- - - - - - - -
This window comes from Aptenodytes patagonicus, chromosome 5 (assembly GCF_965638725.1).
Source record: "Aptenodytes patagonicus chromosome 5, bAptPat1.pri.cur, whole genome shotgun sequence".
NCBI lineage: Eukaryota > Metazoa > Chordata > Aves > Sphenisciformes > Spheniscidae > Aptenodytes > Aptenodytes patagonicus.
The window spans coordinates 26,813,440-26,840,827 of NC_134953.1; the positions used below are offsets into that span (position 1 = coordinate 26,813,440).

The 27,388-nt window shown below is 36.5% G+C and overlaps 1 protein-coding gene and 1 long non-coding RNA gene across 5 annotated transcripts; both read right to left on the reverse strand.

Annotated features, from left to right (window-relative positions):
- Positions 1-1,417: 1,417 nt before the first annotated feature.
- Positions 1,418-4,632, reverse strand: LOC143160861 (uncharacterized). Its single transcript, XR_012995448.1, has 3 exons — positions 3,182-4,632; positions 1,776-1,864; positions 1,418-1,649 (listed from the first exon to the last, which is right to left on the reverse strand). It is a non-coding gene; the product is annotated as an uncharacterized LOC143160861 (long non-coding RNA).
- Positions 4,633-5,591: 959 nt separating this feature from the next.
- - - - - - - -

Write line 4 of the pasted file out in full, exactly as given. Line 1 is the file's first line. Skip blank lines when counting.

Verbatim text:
The window spans coordinates 26,813,440-26,840,827 of NC_134953.1; the positions used below are offsets into that span (position 1 = coordinate 26,813,440).